• Don't try to manipulate the other person's feelings. Don't try to make them feel guilt, remorse or sympathy.

  • Don't spend air time describing the other person's behavior, feelings or actions - focus on describing your own needs and feelings.

  • Don’t wait for agreement or consensus to end the conversation. It’s normal and healthy for two people to arrive at disagreement, different conclusions and different interpretations of the same events.

What TO Do as a BPD:

  • Recognize the pattern. Acknowledge that you are in a conversation that is just going around and around.

  • Accept that feelings aren’t inherently good or bad - they just are. Feelings are a byproduct of circumstances, emotions, brain chemistry and a host of other things. You can’t control the way you feel, neither can the person with the personality disorder - the way you feel is just a natural reaction to your experience.

  • Switch from stating facts to stating feelings. Describe your own feelings not the other person's. Don't say "I feel like you are lying". That is not a feeling. That is an opinion. Say "I feel scared" or "I feel hurt". You don't have to say why, just say it. The wonderful thing about stating your feelings is that nobody can contradict you, although people might try. Nobody knows or owns your feelings except you.

  • End the conversation, calmly and with your dignity intact. If you like, you can say, "I need a break" or "Let's discuss this later" and end it there.

Tips for Communicating with Someone With Borderline Disorder

Be realistic. You will not eliminate another person's borderline behavior, no matter how well you communicate. Only that person can do that. Your goal is simply to communicate in a way that respects you and the personal with borderline personality disorder (BP).

  1. Leave if necessary. You do not have to tolerate physical threats or emotional or verbal abuse.

  2. Simplify. When speaking with a BP, especially about sensitive issues, remember emotion is likely to be so strong that neither of you can do high-level thinking. Make each sentence short, simple, and direct. Leave no room for misinterpretation.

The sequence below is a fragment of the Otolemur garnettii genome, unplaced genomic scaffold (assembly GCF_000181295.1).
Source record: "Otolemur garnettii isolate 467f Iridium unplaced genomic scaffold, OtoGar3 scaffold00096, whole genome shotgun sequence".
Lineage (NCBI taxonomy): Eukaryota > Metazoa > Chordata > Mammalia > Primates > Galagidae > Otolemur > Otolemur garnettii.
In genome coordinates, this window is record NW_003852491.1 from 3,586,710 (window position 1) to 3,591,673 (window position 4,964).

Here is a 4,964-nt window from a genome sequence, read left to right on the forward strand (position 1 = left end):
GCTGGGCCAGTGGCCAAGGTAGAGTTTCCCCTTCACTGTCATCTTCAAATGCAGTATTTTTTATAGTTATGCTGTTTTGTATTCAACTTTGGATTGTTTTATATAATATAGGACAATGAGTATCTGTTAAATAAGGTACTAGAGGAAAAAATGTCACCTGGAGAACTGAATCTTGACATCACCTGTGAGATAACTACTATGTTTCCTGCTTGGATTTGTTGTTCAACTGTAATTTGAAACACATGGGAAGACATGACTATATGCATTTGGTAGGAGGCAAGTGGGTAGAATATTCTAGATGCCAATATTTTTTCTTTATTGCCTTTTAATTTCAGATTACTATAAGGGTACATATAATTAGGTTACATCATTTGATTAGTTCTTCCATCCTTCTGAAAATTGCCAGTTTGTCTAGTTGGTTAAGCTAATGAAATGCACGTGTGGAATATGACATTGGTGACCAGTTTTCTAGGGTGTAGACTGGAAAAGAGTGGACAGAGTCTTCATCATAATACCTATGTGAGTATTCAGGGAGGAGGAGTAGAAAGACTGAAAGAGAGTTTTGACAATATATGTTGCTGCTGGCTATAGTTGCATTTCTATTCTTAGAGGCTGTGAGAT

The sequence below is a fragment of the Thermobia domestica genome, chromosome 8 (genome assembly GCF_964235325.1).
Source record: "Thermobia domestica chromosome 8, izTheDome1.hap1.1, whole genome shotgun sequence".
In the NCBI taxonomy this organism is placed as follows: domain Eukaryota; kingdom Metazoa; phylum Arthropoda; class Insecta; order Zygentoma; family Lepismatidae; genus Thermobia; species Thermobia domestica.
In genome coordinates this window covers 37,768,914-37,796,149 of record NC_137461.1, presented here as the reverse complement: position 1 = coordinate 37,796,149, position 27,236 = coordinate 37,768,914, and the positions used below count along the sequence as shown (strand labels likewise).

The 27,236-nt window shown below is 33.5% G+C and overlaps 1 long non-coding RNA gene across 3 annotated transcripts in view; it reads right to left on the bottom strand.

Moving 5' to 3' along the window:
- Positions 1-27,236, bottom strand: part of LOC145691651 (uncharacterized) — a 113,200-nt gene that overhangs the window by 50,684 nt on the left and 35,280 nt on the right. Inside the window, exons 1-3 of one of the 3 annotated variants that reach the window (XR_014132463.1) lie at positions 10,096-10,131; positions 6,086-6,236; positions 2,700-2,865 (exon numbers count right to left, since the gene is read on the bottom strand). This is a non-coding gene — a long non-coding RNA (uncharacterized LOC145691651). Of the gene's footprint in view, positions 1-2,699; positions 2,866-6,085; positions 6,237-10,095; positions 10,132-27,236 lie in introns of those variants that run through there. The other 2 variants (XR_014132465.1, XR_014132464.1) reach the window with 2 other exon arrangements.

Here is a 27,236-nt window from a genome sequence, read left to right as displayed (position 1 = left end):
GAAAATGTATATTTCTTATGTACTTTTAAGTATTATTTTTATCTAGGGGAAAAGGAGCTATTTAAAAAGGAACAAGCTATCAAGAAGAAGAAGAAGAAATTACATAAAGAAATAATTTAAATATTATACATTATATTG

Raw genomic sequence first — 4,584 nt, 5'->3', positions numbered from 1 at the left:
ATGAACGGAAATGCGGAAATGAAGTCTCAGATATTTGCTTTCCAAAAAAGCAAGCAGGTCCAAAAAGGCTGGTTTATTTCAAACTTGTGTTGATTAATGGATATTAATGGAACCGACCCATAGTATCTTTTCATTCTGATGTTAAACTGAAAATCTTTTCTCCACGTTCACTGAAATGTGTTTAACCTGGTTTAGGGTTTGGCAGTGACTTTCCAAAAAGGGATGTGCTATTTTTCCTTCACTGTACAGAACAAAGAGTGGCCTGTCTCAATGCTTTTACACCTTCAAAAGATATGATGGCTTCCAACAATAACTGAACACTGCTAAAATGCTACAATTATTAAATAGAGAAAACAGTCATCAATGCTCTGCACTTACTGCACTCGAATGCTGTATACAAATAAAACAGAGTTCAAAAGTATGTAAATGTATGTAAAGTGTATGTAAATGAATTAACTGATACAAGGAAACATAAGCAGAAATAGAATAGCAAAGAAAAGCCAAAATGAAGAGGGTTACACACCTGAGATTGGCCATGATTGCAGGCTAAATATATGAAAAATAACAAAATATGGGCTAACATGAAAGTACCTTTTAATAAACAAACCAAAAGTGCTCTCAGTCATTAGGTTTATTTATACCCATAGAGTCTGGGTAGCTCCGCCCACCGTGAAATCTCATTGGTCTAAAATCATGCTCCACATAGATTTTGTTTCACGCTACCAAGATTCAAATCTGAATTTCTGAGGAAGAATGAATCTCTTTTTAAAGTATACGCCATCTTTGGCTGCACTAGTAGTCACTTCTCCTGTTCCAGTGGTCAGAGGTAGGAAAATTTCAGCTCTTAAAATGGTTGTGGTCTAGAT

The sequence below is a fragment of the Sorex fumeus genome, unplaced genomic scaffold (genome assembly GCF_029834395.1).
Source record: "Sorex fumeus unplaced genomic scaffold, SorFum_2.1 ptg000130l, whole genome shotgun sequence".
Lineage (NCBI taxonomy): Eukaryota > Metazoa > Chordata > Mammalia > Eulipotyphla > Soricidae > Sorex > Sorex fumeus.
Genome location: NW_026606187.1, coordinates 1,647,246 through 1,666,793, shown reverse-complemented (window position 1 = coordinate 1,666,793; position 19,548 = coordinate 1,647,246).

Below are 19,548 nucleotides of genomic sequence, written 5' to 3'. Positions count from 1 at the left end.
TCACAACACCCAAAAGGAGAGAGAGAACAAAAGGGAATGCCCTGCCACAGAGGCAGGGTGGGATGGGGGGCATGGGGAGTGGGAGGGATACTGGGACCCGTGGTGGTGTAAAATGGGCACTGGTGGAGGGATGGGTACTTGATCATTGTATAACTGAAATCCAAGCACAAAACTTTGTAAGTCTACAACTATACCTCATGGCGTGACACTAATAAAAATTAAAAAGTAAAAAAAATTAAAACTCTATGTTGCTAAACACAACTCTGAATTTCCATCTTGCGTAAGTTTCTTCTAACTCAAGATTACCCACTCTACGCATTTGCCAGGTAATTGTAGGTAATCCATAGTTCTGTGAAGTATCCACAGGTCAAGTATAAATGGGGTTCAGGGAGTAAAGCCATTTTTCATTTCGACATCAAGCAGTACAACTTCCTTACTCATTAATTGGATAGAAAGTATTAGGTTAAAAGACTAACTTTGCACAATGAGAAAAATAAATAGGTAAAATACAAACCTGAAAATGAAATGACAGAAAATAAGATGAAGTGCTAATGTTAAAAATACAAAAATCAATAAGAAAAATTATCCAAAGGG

3. Separate the person from the behavior. Make it clear to the BP that when you dislike behavior, you do not dislike the person. You may have to reinforce this often.

  4. Address feelings before facts. In ordinary conversation, we put facts before feelings. We assess facts and react with our feelings to them. But people with BPD often reverse this process. They have certain feelings—such as the fear that a partner will abandon them—and so they change the facts to match their feelings.

For example, their partner isn't going to the grocery store; he is walking out on the relationship. A non-BP confronted with that accusation may want to try to point out the facts (he's taking a grocery list, there is no food in the refrigerator, or so on), but in the BP's emotional state, that will be irrelevant. Instead, the non-BP may get farther by acknowledging and empathizing the BP's feelings (not facts) rather than discounting them. Then the non-BP can insert her reality.

For example, "You sound really upset. I would be upset too if I thought you were walking away forever. However (however is better than "but") I'm just going to the store and I'll be back in an hour."

  1. Keep focusing on your message. Ignore the BP's attacks or threats or attempts to change the subject. Stay calm and reiterate your point. If you're feeling attacked, calmly say that things are getting too hot and you'll be back in an hour. Then leave.

  2. Ask questions. Turn the problem over to the other person. Ask for alternative solutions, by saying, for example, "Where do you think we should go from here?" Or "I'm not able to say yes, and you seem to really want me to. How can we solve this problem?"

  3. Remember the importance of timing. There are good times and bad times to bring up certain subjects. An incident that may make the BP feel particularly vulnerable—the loss of a job, for example—could lead him or her to feel rejected, abandoned or invalidated. Your conversation is likely to be a lot more difficult. Postpone it if you can, or at least take into account the BP's greater vulnerability at this time.

  4. In the midst of an intense conversation that is escalating and unproductive, practice Delay, Distract, Depersonalize, and Detach.

Delay. Tell the other person, "Why don't we think about things and talk about this later?" or "Give me some time to think about what you're saying." Speak calmly and in a way that affirms the other person as well as yourself, without necessarily confirming their claims: "I'm feeling upset right now. Your feelings are important to me and I need some time to understand them."

Distract. Suggest, for instance, that the two of you run an errand together.

Depersonalize. Throughout, you will do better if you remind yourself frequently that the BP's harsh criticism of you is not real, but still feels very real to that person. Don't take the other person's comments personally, however cutting or cruel they may feel to you. This is the nature of the disorder.